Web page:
At this year’s 45th annual National Collegiate Landscape Competition (NCLC), 600 students from 40 schools participated in virtual industry challenges, networking with green industry companies and more. With over 1,000 attendees, 58 career fair companies and 19 sponsors, the National Association of Landscape Professionals (NALP) says this year’s event was a success.
“While we were disappointed not to be at Virginia Tech for NCLC 2021, we were thrilled with the interest in this year’s virtual event,” says Jennifer Myers, NALP senior director of workforce development. “We were able to create virtual versions of many of the aspects of the event, including the career network and challenge events, giving it the feel of the in-person event.”
According to Britt Wood, NALP CEO, the association was overwhelmed with the response from green industry partners, companies and students for this year's NCLC. Wood reports that this year's attendance came close to their normal in-person number, which he says is "amazing for a virtual event."
“Stihl has been proud to be the lead sponsor of this event for over 20 years,” says Roger Phelps, corporate communications manager Stihl. “Nowhere else is the future of the industry better represented than at NCLC, and this week was a terrific experience. While we all still miss the live event and look forward to when we can meet in person again, we were especially pleased that there was such strong support for the virtual event from students, faculty and the industry.”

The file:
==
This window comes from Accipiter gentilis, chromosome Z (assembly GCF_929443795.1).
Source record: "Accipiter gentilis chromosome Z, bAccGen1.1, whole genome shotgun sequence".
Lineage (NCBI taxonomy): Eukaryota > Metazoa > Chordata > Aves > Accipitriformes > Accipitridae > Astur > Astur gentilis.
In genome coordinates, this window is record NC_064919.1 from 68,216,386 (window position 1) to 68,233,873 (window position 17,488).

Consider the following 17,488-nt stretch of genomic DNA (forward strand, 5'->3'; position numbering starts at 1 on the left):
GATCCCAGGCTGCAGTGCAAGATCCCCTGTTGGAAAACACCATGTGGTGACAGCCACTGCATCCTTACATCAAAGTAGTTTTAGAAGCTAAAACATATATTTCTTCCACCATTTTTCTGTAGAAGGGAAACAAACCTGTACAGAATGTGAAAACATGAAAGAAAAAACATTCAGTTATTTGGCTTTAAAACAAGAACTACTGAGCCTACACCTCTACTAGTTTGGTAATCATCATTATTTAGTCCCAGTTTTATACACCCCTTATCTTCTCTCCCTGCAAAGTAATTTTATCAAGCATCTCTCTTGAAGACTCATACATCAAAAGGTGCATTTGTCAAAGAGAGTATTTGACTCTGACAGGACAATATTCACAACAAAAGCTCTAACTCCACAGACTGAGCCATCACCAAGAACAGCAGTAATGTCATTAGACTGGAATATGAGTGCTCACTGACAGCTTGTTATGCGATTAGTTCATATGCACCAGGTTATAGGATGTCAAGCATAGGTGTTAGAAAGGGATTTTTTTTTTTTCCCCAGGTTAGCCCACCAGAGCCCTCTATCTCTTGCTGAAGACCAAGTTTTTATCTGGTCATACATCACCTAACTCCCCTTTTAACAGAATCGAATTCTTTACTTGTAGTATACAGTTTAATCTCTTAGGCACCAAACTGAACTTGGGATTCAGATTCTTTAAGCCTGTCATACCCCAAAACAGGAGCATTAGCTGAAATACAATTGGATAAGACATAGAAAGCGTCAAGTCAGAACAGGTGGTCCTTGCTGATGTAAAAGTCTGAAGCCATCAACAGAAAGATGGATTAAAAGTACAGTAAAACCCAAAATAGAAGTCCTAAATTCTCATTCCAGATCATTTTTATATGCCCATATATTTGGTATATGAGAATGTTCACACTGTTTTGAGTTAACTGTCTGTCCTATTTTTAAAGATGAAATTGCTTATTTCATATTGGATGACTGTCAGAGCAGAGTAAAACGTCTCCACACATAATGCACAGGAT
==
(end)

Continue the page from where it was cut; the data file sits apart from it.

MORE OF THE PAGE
Dr. Traci Carr, a senior at Shasta College studying horticulture and landscaping, attended NCLC for the first time this year and says she thoroughly enjoyed the event.
“Although I have not attended NCLC before, I have used other virtual platforms and attended conferences through them,” says Carr. “My favorite to date is NCLC. They used a platform that was accessible 24-hours, competition was built-in and video conferencing was available within Juno. NALP made it very easy to participate.”
While chatting with green industry professionals, Carr says she was introduced to the Association of Professional Landscape Designers, and she plans to join the group in the future.
Carr says her favorite aspects of the event were the student workshops and the career fair, as she was able to make connections and network with fellow students and green industry professionals.
After college, Carr says she hopes to begin working with a landscape design company, and on the side, she would like to open up her own landscape design and boutique nursery.
“Attending NCLC enables students to gain in-depth knowledge in smaller chunks of information, participation develops their online communication skills and it gives them the opportunity to meet with and learn about others living and working throughout the world,” says Carr.
Carmen Kesteven, HR manager with Environmental Enhancements, Inc., says they proudly returned for their fourth year with NCLC ready to work with the virtual platform. During the event, Kesteven says their goals were to promote their new internship program, as well as develop partnerships with faculty members.
“(Participating in events like NCLC) helps promote our company and puts our name out there,” says Kesteven. “There are many students and faculty that may be interested in finding out more about EEI and events like NCLC helps us do this. NALP’s support to accomplish our goals is very much appreciated.”
Kesteven says she enjoys being able to talk and network with interested students during these events, and hearing about the goals and plans of the students is “very humbling” to her.